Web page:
Laminate flooring in kitchen

https://www.homebase.co.uk/conniston-hickory-laminate-flooring_p398113
My local Homebase are selling this off very cheaply (£4 psm).
I'm sure it's fine (enough) for the living room, but I was thinking of putting it in the kitchen. I would lay it and then give it a coat of floor varnish to help seal it. I'm just worried what will happen when the washing machine overflows.
Also, for simplicity, I'd like to board the entire kitchen, then install the units. So, the units would be resting on the laminate.
I'm not sure that any of this is a very good idea. Any advice gratefully received.
Sorry to have so many questions, but there's just a lot to think about.
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On 13/01/18 17:28, GB wrote:

FWIW when I moved into my current house there was fake-stone-slab laminate on the kitchen floor and I haven't had any cause to remove it yet. The washing machine hasn't overflowed on it (yet) but the dog has - several times. Nothing happened that the wet'n'dry George couldn't cope with.
That's an amazing price - what have you got to lose?
Nick
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On Saturday, January 13, 2018 at 5:49:25 PM UTC, Nick Odell wrote:

l

y

Yes, a washing machine leak is the nightmare scenario, as is someone draggi ng the machine out to investigate said leak. I'd always tile under a WM
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On 13/01/2018 17:49, Nick Odell wrote:

I'm worried that:
1. The washing machine overflows. 2. The MDF backing to the floor gets saturated and either swells up or disintegrates. 3. The kitchen units built on top of this subside. 4. I have to take it all to pieces, etc.
There would be less room for catastrophe if I install the kitchen first then install the floor around it, but that means cutting round the units. It seems neater to install the floor first, then the units on top, but nobody else does that.
I'm probably overthinking this. :)
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GB wrote:

We had a big flood in the kitchen a good few years ago. Four year old flexible pipe to the kitchen sink burst............ bloody kitchen fitters. The laminated floor was well and truly under water, but suffered no damage.
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113

r
ters.

mage.
Funny, my house has never done that. What a shithole you must live in.
-- When shagging a goat you are best taking it to the edge of a cliff because they push back harder. -- Billy Connelly
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On Sat, 13 Jan 2018 18:01:38 +0000, GB wrote:

FWIW we floored the entire dining kitchen living area with laminate before fitting the kitchen.
So far, so good, but one day I assume we will have to do something about the laminate under the units. Perhaps.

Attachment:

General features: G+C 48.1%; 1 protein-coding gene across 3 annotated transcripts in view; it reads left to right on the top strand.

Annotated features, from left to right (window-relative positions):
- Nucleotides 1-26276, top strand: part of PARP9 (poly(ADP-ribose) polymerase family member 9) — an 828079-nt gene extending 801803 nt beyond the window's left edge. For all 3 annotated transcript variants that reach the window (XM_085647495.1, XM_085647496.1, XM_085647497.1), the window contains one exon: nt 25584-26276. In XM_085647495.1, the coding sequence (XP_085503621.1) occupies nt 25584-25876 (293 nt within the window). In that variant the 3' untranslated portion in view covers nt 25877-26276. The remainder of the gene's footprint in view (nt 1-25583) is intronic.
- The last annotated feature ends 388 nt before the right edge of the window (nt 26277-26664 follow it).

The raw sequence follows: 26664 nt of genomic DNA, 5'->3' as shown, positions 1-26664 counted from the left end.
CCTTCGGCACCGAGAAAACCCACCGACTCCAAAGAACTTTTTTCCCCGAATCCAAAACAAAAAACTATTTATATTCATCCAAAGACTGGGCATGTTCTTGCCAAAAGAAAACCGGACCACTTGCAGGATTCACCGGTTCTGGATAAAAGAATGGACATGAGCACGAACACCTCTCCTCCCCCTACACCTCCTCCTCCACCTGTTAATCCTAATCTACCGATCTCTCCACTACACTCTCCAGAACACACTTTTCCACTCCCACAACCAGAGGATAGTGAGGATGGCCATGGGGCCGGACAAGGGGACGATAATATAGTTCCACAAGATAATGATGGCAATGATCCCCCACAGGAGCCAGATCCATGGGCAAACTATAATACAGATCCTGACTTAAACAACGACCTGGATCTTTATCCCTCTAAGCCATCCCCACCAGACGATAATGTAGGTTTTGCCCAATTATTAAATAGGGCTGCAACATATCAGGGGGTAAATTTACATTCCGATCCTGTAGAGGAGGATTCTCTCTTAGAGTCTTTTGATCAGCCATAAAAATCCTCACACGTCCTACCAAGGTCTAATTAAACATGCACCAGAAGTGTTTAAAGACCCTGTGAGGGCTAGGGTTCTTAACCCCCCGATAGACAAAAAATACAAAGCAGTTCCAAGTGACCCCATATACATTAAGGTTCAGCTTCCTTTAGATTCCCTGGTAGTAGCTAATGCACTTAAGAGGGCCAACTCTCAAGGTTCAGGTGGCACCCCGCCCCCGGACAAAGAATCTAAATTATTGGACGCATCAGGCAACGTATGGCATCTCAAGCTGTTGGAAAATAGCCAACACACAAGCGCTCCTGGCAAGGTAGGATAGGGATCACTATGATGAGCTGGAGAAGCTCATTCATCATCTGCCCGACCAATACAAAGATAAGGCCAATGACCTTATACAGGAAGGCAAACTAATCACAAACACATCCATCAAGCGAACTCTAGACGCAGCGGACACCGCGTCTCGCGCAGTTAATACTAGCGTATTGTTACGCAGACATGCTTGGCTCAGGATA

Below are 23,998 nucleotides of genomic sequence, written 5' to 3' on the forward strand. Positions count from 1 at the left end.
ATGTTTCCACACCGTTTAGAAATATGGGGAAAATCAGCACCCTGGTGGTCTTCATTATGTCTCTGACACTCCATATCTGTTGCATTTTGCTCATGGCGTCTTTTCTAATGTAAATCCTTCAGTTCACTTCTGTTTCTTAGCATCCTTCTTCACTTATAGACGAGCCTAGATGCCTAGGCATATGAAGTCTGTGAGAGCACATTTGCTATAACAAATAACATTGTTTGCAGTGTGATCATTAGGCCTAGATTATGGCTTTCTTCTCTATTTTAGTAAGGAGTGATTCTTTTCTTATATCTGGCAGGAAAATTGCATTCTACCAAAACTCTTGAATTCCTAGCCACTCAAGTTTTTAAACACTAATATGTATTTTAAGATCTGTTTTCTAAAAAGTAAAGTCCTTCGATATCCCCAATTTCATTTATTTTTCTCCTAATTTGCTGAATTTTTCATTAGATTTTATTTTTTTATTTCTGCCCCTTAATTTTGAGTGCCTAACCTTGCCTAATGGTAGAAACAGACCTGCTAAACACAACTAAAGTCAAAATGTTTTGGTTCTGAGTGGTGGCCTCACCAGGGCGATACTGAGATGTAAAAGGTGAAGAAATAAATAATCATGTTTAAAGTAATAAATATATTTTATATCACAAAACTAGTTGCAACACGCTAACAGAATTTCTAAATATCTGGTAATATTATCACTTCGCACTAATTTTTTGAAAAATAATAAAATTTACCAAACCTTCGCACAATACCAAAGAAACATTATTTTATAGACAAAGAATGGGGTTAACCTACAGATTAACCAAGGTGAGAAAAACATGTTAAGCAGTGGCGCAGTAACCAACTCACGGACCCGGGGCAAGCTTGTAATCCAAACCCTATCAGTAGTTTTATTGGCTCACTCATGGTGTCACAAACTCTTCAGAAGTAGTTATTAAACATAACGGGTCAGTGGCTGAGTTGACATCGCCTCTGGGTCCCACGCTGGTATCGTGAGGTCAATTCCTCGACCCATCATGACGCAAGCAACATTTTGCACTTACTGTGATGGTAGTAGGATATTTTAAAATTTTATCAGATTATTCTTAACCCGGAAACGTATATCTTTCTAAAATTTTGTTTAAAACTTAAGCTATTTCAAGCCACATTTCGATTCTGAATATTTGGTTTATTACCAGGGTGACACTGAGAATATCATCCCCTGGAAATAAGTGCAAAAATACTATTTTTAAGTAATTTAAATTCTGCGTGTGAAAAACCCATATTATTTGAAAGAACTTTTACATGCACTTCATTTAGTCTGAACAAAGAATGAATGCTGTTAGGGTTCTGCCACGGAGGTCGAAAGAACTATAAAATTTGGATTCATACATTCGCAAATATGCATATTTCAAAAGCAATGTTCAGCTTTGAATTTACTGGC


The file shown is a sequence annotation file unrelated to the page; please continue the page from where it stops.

I have thought that the kitchen units all stand up on legs, with the legs hidden by a kicking board, so in theory you could get under the units to remove and replace the laminate but it would be very fiddly.
More likely when (if) the day comes it will be new floor and new kitchen at the same time.
5 years in so far.
Cheers
Dave R
--
AMD FX-6300 in GA-990X-Gaming SLI-CF running Windows 7 Pro x64

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On 14/01/2018 17:49, David wrote:

Been there, done that, horrible job, but doable.
I did want to put in laminate from wall to wall, as we have already put cupboards where we had appliances and vice-versa and might do so again in the future.
We removed a worn vinyl floorcovering and put down a tile effect laminate. I did not want to get the work-tops off, empty the cupboards and remove them and fill the living room with everything from the kitchen - especially as we had a through living room, no other downstairs room and three young children.
I managed with the help of two small trolley-jacks as temporary, moveable, adjustable supports.

Far, far easier!
SteveW
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On 13/01/18 17:28, GB wrote:

If it's not "water resistant" designed for kitchens and bathrooms, I suspect you will regret using it in a kitchen...
You won't be able to seal it that reliably - water will get in the edges via the joints and it *will* swell like a bitch, being basically MDF.
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On 13/01/2018 17:28, GB wrote:

At that price I doubt you can afford to think for long - assuming it's definitely, categorically, indubitably not labelled "flood damaged stock" :)
--
Robin
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On 1/13/2018 5:28 PM, GB wrote:

no no no
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On Saturday, 13 January 2018 17:28:11 UTC, GB wrote:

There's also cleaning. There are good reasons why kitchens are so often til ed. I would not put MDF backed laminate on a kitchen floor.
NT
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Why d'ye think we just put Amtico down?

Is the right answer. Then, when the WM overflows, it won't run off the laminate and onto the wooden floorboards.
--
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you were my wife, I'd drink it."
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